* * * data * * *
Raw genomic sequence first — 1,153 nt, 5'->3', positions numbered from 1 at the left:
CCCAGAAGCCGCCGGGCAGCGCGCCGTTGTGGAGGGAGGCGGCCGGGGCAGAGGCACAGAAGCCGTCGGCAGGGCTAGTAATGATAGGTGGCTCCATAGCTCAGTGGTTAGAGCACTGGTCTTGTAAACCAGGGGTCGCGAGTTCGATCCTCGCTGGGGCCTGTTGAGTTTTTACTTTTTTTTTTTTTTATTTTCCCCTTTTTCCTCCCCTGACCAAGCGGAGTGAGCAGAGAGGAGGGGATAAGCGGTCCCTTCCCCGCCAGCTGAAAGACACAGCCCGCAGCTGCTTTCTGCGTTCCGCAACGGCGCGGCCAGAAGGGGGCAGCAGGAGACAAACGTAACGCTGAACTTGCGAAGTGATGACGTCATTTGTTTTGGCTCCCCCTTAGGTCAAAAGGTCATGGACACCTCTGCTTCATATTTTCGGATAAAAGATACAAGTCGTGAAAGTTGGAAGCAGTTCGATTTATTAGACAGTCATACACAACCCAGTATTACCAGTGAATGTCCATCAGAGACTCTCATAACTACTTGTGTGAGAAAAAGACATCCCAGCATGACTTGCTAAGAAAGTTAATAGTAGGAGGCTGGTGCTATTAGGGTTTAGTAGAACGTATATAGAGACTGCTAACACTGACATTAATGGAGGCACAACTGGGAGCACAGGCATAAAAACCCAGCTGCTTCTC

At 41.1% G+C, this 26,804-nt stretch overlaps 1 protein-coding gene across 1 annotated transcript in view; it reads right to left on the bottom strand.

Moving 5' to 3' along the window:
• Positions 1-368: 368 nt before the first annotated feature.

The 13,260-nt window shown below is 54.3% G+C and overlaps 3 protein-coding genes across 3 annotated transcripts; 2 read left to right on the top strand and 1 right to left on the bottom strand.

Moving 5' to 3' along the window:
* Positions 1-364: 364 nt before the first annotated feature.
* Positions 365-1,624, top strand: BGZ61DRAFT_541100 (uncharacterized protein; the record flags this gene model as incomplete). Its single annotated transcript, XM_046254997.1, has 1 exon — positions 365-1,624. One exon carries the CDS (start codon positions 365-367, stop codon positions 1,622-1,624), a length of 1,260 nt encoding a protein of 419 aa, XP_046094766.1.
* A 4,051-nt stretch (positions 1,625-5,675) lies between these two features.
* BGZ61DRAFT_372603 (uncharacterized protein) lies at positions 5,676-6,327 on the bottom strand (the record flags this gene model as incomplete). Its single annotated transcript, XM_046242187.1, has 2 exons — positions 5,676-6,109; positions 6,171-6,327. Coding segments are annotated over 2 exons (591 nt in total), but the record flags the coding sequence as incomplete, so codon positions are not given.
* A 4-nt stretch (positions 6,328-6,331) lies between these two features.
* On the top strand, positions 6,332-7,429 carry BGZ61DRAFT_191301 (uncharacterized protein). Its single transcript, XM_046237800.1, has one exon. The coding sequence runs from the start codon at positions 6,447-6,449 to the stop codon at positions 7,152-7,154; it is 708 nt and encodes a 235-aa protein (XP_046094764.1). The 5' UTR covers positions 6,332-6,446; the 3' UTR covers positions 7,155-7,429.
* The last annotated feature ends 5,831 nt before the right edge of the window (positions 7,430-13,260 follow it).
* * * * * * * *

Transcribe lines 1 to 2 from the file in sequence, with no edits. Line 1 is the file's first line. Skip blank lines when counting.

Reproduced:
Raw genomic sequence first — 1,153 nt, 5'->3', positions numbered from 1 at the left:
CCCAGAAGCCGCCGGGCAGCGCGCCGTTGTGGAGGGAGGCGGCCGGGGCAGAGGCACAGAAGCCGTCGGCAGGGCTAGTAATGATAGGTGGCTCCATAGCTCAGTGGTTAGAGCACTGGTCTTGTAAACCAGGGGTCGCGAGTTCGATCCTCGCTGGGGCCTGTTGAGTTTTTACTTTTTTTTTTTTTTATTTTCCCCTTTTTCCTCCCCTGACCAAGCGGAGTGAGCAGAGAGGAGGGGATAAGCGGTCCCTTCCCCGCCAGCTGAAAGACACAGCCCGCAGCTGCTTTCTGCGTTCCGCAACGGCGCGGCCAGAAGGGGGCAGCAGGAGACAAACGTAACGCTGAACTTGCGAAGTGATGACGTCATTTGTTTTGGCTCCCCCTTAGGTCAAAAGGTCATGGACACCTCTGCTTCATATTTTCGGATAAAAGATACAAGTCGTGAAAGTTGGAAGCAGTTCGATTTATTAGACAGTCATACACAACCCAGTATTACCAGTGAATGTCCATCAGAGACTCTCATAACTACTTGTGTGAGAAAAAGACATCCCAGCATGACTTGCTAAGAAAGTTAATAGTAGGAGGCTGGTGCTATTAGGGTTTAGTAGAACGTATATAGAGACTGCTAACACTGACATTAATGGAGGCACAACTGGGAGCACAGGCATAAAAACCCAGCTGCTTCTC